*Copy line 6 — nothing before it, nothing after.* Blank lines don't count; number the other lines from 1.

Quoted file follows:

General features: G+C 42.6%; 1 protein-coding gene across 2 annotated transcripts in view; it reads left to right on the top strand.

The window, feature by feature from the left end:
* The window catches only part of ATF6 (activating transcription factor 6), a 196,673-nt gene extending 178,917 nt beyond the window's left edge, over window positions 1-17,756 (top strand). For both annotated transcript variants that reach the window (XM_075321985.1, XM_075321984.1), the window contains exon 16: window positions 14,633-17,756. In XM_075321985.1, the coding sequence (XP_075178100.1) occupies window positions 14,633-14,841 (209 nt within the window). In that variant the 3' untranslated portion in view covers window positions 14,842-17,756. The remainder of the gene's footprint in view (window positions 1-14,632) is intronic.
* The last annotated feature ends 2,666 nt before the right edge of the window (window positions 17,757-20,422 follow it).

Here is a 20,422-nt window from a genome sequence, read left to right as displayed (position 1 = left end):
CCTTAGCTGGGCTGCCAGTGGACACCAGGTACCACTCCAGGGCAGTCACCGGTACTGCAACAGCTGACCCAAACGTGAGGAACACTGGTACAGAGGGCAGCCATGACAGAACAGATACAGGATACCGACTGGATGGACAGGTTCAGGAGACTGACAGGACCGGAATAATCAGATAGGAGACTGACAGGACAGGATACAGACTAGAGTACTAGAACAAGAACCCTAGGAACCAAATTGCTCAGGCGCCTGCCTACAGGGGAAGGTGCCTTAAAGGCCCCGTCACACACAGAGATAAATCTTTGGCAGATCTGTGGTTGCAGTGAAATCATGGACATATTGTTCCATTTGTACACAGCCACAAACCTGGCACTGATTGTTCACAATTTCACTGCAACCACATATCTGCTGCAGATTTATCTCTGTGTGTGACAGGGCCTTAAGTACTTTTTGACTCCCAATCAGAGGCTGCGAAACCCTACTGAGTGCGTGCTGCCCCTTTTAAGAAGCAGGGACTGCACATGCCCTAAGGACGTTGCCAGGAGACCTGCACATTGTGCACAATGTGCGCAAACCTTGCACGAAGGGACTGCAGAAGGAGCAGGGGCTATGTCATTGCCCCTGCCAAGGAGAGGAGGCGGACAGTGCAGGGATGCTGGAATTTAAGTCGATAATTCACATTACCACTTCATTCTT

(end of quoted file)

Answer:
CCTTAGCTGGGCTGCCAGTGGACACCAGGTACCACTCCAGGGCAGTCACCGGTACTGCAACAGCTGACCCAAACGTGAGGAACACTGGTACAGAGGGCAGCCATGACAGAACAGATACAGGATACCGACTGGATGGACAGGTTCAGGAGACTGACAGGACCGGAATAATCAGATAGGAGACTGACAGGACAGGATACAGACTAGAGTACTAGAACAAGAACCCTAGGAACCAAATTGCTCAGGCGCCTGCCTACAGGGGAAGGTGCCTTAAAGGCCCCGTCACACACAGAGATAAATCTTTGGCAGATCTGTGGTTGCAGTGAAATCATGGACATATTGTTCCATTTGTACACAGCCACAAACCTGGCACTGATTGTTCACAATTTCACTGCAACCACATATCTGCTGCAGATTTATCTCTGTGTGTGACAGGGCCTTAAGTACTTTTTGACTCCCAATCAGAGGCTGCGAAACCCTACTGAGTGCGTGCTGCCCCTTTTAAGAAGCAGGGACTGCACATGCCCTAAGGACGTTGCCAGGAGACCTGCACATTGTGCACAATGTGCGCAAACCTTGCACGAAGGGACTGCAGAAGGAGCAGGGGCTATGTCATTGCCCCTGCCAAGGAGAGGAGGCGGACAGTGCAGGGATGCTGGAATTTAAGTCGATAATTCACATTACCACTTCATTCTT